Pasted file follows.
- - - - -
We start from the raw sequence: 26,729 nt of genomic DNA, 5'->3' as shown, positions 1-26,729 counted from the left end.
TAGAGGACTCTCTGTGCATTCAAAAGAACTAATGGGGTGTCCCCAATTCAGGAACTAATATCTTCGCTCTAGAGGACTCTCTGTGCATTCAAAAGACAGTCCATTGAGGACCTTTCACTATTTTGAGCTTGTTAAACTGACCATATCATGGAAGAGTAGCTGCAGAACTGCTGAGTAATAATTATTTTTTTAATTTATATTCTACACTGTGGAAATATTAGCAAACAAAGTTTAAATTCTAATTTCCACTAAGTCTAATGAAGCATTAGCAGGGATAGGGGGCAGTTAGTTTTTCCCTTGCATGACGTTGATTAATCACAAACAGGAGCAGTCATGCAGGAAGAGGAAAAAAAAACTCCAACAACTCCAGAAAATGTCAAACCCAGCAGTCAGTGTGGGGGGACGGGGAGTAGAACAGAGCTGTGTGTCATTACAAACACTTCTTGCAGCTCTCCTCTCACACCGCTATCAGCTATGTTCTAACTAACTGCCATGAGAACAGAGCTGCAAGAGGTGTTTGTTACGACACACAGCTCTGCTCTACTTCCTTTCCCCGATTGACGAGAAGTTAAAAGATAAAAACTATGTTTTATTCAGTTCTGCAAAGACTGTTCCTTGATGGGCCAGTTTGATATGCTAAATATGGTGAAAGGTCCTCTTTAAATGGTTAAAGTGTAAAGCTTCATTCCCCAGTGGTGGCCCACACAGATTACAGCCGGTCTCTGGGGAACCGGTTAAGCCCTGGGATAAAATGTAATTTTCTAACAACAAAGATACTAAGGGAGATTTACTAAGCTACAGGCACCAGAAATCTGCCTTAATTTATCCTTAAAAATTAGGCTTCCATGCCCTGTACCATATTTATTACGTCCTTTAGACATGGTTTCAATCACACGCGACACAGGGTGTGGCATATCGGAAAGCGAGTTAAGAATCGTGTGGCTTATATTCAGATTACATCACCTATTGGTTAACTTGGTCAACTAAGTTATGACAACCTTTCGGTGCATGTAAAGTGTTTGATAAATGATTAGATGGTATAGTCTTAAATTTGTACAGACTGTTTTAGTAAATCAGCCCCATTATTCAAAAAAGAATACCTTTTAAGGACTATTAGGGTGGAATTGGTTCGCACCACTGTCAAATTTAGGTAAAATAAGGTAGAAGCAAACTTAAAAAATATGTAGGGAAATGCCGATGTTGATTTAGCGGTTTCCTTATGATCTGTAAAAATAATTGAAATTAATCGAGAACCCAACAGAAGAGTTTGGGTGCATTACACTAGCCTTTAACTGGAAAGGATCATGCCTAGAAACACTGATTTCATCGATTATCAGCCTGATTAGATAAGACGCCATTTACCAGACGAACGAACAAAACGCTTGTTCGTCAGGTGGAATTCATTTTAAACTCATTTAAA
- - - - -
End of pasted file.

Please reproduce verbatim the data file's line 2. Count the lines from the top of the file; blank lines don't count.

TAGAGGACTCTCTGTGCATTCAAAAGAACTAATGGGGTGTCCCCAATTCAGGAACTAATATCTTCGCTCTAGAGGACTCTCTGTGCATTCAAAAGACAGTCCATTGAGGACCTTTCACTATTTTGAGCTTGTTAAACTGACCATATCATGGAAGAGTAGCTGCAGAACTGCTGAGTAATAATTATTTTTTTAATTTATATTCTACACTGTGGAAATATTAGCAAACAAAGTTTAAATTCTAATTTCCACTAAGTCTAATGAAGCATTAGCAGGGATAGGGGGCAGTTAGTTTTTCCCTTGCATGACGTTGATTAATCACAAACAGGAGCAGTCATGCAGGAAGAGGAAAAAAAAACTCCAACAACTCCAGAAAATGTCAAACCCAGCAGTCAGTGTGGGGGGACGGGGAGTAGAACAGAGCTGTGTGTCATTACAAACACTTCTTGCAGCTCTCCTCTCACACCGCTATCAGCTATGTTCTAACTAACTGCCATGAGAACAGAGCTGCAAGAGGTGTTTGTTACGACACACAGCTCTGCTCTACTTCCTTTCCCCGATTGACGAGAAGTTAAAAGATAAAAACTATGTTTTATTCAGTTCTGCAAAGACTGTTCCTTGATGGGCCAGTTTGATATGCTAAATATGGTGAAAGGTCCTCTTTAAATGGTTAAAGTGTAAAGCTTCATTCCCCAGTGGTGGCCCACACAGATTACAGCCGGTCTCTGGGGAACCGGTTAAGCCCTGGGATAAAATGTAATTTTCTAACAACAAAGATACTAAGGGAGATTTACTAAGCTACAGGCACCAGAAATCTGCCTTAATTTATCCTTAAAAATTAGGCTTCCATGCCCTGTACCATATTTATTACGTCCTTTAGACATGGTTTCAATCACACGCGACACAGGGTGTGGCATATCGGAAAGCGAGTTAAGAATCGTGTGGCTTATATTCAGATTACATCACCTATTGGTTAACTTGGTCAACTAAGTTATGACAACCTTTCGGTGCATGTAAAGTGTTTGATAAATGATTAGATGGTATAGTCTTAAATTTGTACAGACTGTTTTAGTAAATCAGCCCCATTATTCAAAAAAGAATACCTTTTAAGGACTATTAGGGTGGAATTGGTTCGCACCACTGTCAAATTTAGGTAAAATAAGGTAGAAGCAAACTTAAAAAATATGTAGGGAAATGCCGATGTTGATTTAGCGGTTTCCTTATGATCTGTAAAAATAATTGAAATTAATCGAGAACCCAACAGAAGAGTTTGGGTGCATTACACTAGCCTTTAACTGGAAAGGATCATGCCTAGAAACACTGATTTCATCGATTATCAGCCTGATTAGATAAGACGCCATTTACCAGACGAACGAACAAAACGCTTGTTCGTCAGGTGGAATTCATTTTAAACTCATTTAAA